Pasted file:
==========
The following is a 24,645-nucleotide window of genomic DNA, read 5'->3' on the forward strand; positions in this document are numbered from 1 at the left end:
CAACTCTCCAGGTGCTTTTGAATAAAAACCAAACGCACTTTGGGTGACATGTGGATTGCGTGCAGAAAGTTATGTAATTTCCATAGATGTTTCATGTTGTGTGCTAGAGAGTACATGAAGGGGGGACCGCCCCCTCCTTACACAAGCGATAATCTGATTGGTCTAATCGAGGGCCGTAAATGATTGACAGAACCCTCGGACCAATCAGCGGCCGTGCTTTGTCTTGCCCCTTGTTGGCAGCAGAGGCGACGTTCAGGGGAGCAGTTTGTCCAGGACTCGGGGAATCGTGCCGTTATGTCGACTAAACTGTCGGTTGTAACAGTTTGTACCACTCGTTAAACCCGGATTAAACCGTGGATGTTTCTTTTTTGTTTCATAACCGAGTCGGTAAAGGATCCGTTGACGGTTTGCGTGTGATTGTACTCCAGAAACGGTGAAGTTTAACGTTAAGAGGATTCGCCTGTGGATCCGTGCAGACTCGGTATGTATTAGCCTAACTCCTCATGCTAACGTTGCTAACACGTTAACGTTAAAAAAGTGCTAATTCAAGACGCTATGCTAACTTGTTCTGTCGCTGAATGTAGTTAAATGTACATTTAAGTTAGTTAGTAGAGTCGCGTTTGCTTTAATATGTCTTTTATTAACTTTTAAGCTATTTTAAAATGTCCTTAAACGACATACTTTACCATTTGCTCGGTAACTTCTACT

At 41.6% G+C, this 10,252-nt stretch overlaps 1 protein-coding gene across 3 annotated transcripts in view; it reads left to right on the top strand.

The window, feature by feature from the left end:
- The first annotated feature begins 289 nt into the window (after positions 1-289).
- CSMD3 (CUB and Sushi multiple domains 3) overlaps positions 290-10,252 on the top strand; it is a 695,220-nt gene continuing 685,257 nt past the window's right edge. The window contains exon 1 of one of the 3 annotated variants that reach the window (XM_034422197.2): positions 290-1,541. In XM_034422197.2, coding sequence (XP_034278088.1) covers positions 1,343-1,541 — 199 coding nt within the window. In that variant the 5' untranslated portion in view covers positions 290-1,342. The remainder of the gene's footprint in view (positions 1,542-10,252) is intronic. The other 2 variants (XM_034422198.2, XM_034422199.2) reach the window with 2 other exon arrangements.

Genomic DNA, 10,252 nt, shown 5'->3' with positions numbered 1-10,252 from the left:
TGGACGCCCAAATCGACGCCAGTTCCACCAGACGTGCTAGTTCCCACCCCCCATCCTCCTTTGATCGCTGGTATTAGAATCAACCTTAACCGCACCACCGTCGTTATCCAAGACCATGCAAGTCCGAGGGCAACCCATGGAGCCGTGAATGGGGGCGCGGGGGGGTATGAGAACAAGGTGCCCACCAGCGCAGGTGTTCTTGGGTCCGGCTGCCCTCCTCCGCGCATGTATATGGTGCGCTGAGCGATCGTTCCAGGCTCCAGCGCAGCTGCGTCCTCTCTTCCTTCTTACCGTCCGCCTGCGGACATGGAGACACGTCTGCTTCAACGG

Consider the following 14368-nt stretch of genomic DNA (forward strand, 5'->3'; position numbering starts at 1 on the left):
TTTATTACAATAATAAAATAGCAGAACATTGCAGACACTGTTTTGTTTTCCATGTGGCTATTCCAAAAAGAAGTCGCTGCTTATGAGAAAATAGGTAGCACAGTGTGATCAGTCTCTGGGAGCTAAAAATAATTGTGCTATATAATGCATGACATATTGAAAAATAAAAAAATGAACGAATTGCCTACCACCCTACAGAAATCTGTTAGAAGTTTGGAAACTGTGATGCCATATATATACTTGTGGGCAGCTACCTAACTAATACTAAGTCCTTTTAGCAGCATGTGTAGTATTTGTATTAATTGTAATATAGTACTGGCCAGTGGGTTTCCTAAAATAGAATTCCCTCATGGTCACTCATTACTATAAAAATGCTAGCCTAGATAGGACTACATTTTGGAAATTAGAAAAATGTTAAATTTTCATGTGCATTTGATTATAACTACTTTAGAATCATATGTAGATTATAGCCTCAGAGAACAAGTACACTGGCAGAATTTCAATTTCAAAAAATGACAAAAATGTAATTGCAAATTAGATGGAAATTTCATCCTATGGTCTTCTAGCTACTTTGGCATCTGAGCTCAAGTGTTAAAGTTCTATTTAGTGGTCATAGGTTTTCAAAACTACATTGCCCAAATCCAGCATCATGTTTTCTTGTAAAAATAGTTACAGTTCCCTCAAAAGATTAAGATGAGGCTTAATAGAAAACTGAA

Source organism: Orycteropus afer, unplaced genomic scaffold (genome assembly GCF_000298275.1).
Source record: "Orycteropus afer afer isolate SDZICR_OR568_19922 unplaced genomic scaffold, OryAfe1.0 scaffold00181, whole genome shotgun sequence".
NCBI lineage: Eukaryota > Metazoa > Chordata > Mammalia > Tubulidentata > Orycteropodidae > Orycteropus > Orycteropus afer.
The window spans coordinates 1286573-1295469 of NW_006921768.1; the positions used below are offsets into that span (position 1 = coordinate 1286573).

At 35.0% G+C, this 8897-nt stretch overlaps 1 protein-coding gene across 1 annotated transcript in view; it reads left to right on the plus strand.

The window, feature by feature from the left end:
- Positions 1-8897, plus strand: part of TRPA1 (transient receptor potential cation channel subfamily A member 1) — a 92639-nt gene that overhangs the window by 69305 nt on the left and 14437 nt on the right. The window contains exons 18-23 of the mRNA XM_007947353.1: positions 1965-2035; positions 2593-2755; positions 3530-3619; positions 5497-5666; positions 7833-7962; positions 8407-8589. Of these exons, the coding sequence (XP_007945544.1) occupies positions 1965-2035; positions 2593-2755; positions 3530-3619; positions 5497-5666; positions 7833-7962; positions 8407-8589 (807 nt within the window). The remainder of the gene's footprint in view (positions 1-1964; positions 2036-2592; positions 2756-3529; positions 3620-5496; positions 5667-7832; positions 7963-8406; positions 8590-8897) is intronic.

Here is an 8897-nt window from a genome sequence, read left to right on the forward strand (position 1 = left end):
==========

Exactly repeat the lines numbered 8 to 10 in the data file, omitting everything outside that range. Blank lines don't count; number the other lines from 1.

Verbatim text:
TGGACGCCCAAATCGACGCCAGTTCCACCAGACGTGCTAGTTCCCACCCCCCATCCTCCTTTGATCGCTGGTATTAGAATCAACCTTAACCGCACCACCGTCGTTATCCAAGACCATGCAAGTCCGAGGGCAACCCATGGAGCCGTGAATGGGGGCGCGGGGGGGTATGAGAACAAGGTGCCCACCAGCGCAGGTGTTCTTGGGTCCGGCTGCCCTCCTCCGCGCATGTATATGGTGCGCTGAGCGATCGTTCCAGGCTCCAGCGCAGCTGCGTCCTCTCTTCCTTCTTACCGTCCGCCTGCGGACATGGAGACACGTCTGCTTCAACGG

Consider the following 14368-nt stretch of genomic DNA (forward strand, 5'->3'; position numbering starts at 1 on the left):
TTTATTACAATAATAAAATAGCAGAACATTGCAGACACTGTTTTGTTTTCCATGTGGCTATTCCAAAAAGAAGTCGCTGCTTATGAGAAAATAGGTAGCACAGTGTGATCAGTCTCTGGGAGCTAAAAATAATTGTGCTATATAATGCATGACATATTGAAAAATAAAAAAATGAACGAATTGCCTACCACCCTACAGAAATCTGTTAGAAGTTTGGAAACTGTGATGCCATATATATACTTGTGGGCAGCTACCTAACTAATACTAAGTCCTTTTAGCAGCATGTGTAGTATTTGTATTAATTGTAATATAGTACTGGCCAGTGGGTTTCCTAAAATAGAATTCCCTCATGGTCACTCATTACTATAAAAATGCTAGCCTAGATAGGACTACATTTTGGAAATTAGAAAAATGTTAAATTTTCATGTGCATTTGATTATAACTACTTTAGAATCATATGTAGATTATAGCCTCAGAGAACAAGTACACTGGCAGAATTTCAATTTCAAAAAATGACAAAAATGTAATTGCAAATTAGATGGAAATTTCATCCTATGGTCTTCTAGCTACTTTGGCATCTGAGCTCAAGTGTTAAAGTTCTATTTAGTGGTCATAGGTTTTCAAAACTACATTGCCCAAATCCAGCATCATGTTTTCTTGTAAAAATAGTTACAGTTCCCTCAAAAGATTAAGATGAGGCTTAATAGAAAACTGAA